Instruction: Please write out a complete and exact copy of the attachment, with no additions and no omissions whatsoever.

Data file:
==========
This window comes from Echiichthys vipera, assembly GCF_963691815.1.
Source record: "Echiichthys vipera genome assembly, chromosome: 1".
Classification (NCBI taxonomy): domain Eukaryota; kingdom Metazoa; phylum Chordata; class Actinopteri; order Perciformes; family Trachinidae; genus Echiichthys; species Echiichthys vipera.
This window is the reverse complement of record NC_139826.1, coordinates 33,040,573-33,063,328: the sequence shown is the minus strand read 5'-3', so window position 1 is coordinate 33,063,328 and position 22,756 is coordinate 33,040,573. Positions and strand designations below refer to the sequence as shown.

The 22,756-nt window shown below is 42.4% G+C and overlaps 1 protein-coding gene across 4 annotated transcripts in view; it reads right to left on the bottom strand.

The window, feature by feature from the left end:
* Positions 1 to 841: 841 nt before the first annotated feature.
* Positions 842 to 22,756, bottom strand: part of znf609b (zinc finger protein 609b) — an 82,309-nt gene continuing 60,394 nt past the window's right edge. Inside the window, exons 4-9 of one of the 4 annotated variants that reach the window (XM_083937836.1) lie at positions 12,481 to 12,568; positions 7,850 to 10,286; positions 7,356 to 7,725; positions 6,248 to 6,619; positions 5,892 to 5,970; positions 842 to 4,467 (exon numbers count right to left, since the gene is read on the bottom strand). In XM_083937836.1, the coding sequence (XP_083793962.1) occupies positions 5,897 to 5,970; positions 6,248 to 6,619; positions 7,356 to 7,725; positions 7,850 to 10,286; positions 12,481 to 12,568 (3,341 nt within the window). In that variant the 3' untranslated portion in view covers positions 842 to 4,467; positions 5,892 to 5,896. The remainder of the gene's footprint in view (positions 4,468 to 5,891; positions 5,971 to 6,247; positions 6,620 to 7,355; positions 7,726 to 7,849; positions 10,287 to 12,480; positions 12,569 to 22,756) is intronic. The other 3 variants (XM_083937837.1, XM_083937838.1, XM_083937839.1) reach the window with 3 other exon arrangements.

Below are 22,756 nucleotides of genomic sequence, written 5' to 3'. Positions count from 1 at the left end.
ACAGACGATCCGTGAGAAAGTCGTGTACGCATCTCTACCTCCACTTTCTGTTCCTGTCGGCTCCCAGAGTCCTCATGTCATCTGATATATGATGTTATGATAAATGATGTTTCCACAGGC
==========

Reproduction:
This window comes from Echiichthys vipera, assembly GCF_963691815.1.
Source record: "Echiichthys vipera genome assembly, chromosome: 1".
Classification (NCBI taxonomy): domain Eukaryota; kingdom Metazoa; phylum Chordata; class Actinopteri; order Perciformes; family Trachinidae; genus Echiichthys; species Echiichthys vipera.
This window is the reverse complement of record NC_139826.1, coordinates 33,040,573-33,063,328: the sequence shown is the minus strand read 5'-3', so window position 1 is coordinate 33,063,328 and position 22,756 is coordinate 33,040,573. Positions and strand designations below refer to the sequence as shown.

The 22,756-nt window shown below is 42.4% G+C and overlaps 1 protein-coding gene across 4 annotated transcripts in view; it reads right to left on the bottom strand.

The window, feature by feature from the left end:
* Positions 1 to 841: 841 nt before the first annotated feature.
* Positions 842 to 22,756, bottom strand: part of znf609b (zinc finger protein 609b) — an 82,309-nt gene continuing 60,394 nt past the window's right edge. Inside the window, exons 4-9 of one of the 4 annotated variants that reach the window (XM_083937836.1) lie at positions 12,481 to 12,568; positions 7,850 to 10,286; positions 7,356 to 7,725; positions 6,248 to 6,619; positions 5,892 to 5,970; positions 842 to 4,467 (exon numbers count right to left, since the gene is read on the bottom strand). In XM_083937836.1, the coding sequence (XP_083793962.1) occupies positions 5,897 to 5,970; positions 6,248 to 6,619; positions 7,356 to 7,725; positions 7,850 to 10,286; positions 12,481 to 12,568 (3,341 nt within the window). In that variant the 3' untranslated portion in view covers positions 842 to 4,467; positions 5,892 to 5,896. The remainder of the gene's footprint in view (positions 4,468 to 5,891; positions 5,971 to 6,247; positions 6,620 to 7,355; positions 7,726 to 7,849; positions 10,287 to 12,480; positions 12,569 to 22,756) is intronic. The other 3 variants (XM_083937837.1, XM_083937838.1, XM_083937839.1) reach the window with 3 other exon arrangements.

Below are 22,756 nucleotides of genomic sequence, written 5' to 3'. Positions count from 1 at the left end.
ACAGACGATCCGTGAGAAAGTCGTGTACGCATCTCTACCTCCACTTTCTGTTCCTGTCGGCTCCCAGAGTCCTCATGTCATCTGATATATGATGTTATGATAAATGATGTTTCCACAGGC